Noel Thomas Lecture : Gwyrosydd – “ puddler, miner and genius”.
|Daniel James "Gwyrosydd".|
He was born in LLangyfelach in 1848, and was named as the third Daniel James in his family after his father and grandfather. It was evident that his family were literate from the marriage certificate of his parents which gave him a start in life. However, the lower Swansea Valley at the time was a dangerous place to live and was described as a sulphurous hell, being the eminent centre of copper smelting as well as other heavy and polluting industry. Infant mortality was very high, and young Daniel was fortunate to survive the cholera epidemic of 1849 which was brought on by the insanitary domestic conditions of the time. There were two schools in Llangyfelach at the time and it is probable that he attended J.H. Vivian’s Hafod Copperworks school. Howver, he left at the age of thirteen and began work as labourer in a local tinworks.
He married Ann Hopkins at the age of 23, and soon found that he had a talent for writing which he used to his advantage composing odes for his friends and getting paid for it. Now working as a 'puddler', in Morriston Ironworks, the intense heat from the furnaces gave rise to a huge thirst which was usually slaked with weak beer. It is this period which probably gave rise to the not uncommon paradox of a literary genius with a dependency on alcohol which lasted his whole life. He was a friend of the bard David Watkin Jones “Dafydd Morgannwg”, who taught him the strict metre of Welsh verse and also persuaded him to adopt the Bardic name “Gwyrosydd”, for his writing. This resulted in the publishing in his first book of verse “Caneuon Gwyrosydd”.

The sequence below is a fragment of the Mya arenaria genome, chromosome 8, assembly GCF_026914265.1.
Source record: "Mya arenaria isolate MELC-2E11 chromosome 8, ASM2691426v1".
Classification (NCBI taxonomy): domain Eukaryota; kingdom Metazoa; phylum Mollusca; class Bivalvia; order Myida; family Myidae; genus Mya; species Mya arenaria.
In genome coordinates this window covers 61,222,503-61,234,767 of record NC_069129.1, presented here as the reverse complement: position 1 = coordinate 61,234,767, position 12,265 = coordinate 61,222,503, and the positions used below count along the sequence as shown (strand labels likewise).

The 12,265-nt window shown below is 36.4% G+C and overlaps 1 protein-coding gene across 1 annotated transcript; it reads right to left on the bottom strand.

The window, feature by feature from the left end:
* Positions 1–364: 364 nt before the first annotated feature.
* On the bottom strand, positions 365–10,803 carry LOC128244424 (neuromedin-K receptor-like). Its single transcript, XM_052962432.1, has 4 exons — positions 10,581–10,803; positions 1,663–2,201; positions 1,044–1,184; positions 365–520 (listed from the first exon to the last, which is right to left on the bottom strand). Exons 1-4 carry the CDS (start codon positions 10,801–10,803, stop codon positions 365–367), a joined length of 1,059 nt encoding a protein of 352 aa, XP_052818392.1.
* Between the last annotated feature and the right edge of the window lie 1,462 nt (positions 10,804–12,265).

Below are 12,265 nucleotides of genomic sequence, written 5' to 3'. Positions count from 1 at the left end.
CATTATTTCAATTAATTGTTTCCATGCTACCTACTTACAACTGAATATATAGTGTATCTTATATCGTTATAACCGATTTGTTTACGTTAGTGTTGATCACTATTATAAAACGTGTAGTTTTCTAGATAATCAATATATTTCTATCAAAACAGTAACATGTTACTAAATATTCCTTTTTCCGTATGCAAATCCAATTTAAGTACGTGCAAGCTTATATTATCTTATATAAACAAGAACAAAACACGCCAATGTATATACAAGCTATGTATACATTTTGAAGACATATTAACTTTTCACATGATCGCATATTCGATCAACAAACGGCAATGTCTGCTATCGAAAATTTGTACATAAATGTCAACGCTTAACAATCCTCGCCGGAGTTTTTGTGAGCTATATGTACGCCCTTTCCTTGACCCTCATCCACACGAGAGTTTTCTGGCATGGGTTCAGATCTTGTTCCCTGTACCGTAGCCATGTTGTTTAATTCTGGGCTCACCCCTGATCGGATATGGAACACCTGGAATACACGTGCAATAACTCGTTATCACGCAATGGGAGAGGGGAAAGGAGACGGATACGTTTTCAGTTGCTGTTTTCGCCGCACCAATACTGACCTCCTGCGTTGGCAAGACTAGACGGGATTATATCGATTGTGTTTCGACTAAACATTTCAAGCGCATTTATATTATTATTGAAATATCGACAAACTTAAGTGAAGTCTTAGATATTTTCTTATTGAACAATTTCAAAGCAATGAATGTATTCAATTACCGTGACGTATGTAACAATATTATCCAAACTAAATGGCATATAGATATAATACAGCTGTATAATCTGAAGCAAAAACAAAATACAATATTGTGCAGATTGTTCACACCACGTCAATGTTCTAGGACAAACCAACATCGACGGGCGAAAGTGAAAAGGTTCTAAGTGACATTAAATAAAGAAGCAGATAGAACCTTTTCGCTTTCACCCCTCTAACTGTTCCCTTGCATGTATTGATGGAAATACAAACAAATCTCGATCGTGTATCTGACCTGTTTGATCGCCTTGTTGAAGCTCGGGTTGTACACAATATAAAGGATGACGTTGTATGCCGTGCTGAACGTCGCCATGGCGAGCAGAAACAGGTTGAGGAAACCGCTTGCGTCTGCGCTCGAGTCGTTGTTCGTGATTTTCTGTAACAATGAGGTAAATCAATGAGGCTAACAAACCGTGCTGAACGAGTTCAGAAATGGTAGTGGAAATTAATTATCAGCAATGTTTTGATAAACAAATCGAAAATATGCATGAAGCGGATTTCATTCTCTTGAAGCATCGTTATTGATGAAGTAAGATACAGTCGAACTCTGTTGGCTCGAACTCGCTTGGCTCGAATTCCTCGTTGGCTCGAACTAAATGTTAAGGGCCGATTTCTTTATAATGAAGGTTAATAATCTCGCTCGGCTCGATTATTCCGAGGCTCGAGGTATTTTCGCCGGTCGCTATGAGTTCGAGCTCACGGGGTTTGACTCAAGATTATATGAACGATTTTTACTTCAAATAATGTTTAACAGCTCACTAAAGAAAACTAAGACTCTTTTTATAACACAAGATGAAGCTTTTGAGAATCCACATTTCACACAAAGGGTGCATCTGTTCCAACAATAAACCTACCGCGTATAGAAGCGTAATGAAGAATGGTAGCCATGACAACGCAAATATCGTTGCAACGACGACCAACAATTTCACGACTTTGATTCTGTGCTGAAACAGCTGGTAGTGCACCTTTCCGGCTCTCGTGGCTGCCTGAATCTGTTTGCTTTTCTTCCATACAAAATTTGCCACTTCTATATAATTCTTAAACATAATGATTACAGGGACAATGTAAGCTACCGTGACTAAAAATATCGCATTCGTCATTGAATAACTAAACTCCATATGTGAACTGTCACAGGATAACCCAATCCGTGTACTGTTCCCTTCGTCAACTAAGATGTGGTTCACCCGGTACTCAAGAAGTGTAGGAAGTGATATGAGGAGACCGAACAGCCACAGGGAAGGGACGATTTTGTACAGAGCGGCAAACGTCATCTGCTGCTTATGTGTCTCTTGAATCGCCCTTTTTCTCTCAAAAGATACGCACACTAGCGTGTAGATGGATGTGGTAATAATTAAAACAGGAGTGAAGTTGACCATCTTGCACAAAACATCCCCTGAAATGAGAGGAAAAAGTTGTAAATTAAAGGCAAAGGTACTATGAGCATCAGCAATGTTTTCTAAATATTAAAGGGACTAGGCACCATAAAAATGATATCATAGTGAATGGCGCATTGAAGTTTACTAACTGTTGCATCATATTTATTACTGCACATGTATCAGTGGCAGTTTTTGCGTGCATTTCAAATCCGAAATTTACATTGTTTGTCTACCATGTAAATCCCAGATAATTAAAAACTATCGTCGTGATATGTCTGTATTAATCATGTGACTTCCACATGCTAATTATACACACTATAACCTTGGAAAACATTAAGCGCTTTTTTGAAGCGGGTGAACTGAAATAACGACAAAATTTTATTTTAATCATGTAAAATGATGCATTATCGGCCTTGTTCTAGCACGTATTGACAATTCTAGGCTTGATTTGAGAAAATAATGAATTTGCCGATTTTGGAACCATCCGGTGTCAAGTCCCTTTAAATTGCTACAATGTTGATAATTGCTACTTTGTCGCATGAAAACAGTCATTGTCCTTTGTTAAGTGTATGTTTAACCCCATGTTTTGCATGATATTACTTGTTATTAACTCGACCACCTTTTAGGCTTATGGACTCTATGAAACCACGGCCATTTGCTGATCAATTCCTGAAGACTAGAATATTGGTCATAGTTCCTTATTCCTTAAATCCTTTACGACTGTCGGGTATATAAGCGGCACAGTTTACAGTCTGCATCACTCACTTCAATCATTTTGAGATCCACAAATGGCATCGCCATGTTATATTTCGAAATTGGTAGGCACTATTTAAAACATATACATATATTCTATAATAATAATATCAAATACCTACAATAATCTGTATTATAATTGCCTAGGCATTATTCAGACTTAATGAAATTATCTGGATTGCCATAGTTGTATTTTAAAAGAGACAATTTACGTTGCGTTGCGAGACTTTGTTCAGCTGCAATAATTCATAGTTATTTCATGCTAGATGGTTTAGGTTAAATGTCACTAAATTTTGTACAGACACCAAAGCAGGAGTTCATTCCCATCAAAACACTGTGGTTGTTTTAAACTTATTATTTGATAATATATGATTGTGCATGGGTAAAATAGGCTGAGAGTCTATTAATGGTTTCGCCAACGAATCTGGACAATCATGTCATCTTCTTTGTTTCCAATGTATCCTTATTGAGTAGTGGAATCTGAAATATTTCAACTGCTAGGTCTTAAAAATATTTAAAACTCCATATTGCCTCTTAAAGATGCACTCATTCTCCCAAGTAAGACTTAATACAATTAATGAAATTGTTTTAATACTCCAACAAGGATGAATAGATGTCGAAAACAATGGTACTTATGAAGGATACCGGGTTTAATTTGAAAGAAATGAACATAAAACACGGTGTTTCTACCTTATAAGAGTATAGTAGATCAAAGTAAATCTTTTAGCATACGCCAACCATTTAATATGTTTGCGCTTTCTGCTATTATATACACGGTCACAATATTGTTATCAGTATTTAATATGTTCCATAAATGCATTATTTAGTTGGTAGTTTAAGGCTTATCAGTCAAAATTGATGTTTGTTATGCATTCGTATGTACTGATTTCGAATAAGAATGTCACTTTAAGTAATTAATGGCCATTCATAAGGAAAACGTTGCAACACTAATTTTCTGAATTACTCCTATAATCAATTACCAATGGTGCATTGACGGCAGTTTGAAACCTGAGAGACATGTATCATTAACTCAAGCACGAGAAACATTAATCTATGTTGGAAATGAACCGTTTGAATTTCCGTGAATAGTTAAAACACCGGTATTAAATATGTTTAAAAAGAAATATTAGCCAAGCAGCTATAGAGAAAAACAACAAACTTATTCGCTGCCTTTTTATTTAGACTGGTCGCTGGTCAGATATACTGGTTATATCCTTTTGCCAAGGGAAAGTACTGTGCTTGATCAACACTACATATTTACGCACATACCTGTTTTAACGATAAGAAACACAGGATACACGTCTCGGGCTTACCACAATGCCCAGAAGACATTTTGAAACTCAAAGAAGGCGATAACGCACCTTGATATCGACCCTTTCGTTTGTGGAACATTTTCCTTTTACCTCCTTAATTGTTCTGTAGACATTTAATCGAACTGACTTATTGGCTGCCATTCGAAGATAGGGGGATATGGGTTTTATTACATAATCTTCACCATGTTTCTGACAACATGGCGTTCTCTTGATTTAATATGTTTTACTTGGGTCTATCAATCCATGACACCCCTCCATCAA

|Bust of Gwyrosydd originally placed on Mynyddbach Community Centre|
|Calon Lan Park, Blaengarw, opened in 2008.|
His life had been a hard one in terms of his work and experiences, however, he was also famous throughout Wales as a writer. O.M. Edwards, a towering figure in Welsh public life at the time described him as the country’s greatest bard. He is commemorated by the names of two schools in Swansea, a Calon Lân park exists in Blaengarw and former Archbishop of Canterbury Rowan Williams visited his bardic chair in Swansea and also chose his famous song for “Desert Island Disks”.
Gwyrosydd died in 1920 and is buried with his first wife in Mynyddbach Chapel cemetery. The chapel closed some years ago but has been reopened as a community centre with the graveyard now cleared of knotweed. He is also immortalised on the terraces of sports grounds thoughout Wales and beyond. Mrs Rees finished her lecture by commenting that the sentiments expressed in Calon Lân largely epitomised his character and philosophy on life.
“Nid wy’n gofyn bywyd moethus,aur y byd na’i berlau mân.
Gofyn wyf am galon hapus,Calon onest calon lân.”
[I ask not for a luxurious life, the world’s gold or fine pearls.
I ask instead for a happy , clean and honest heart ]
Mr Gwyn Thomas thanked Mrs Rees for a very thorough and enjoyable talk.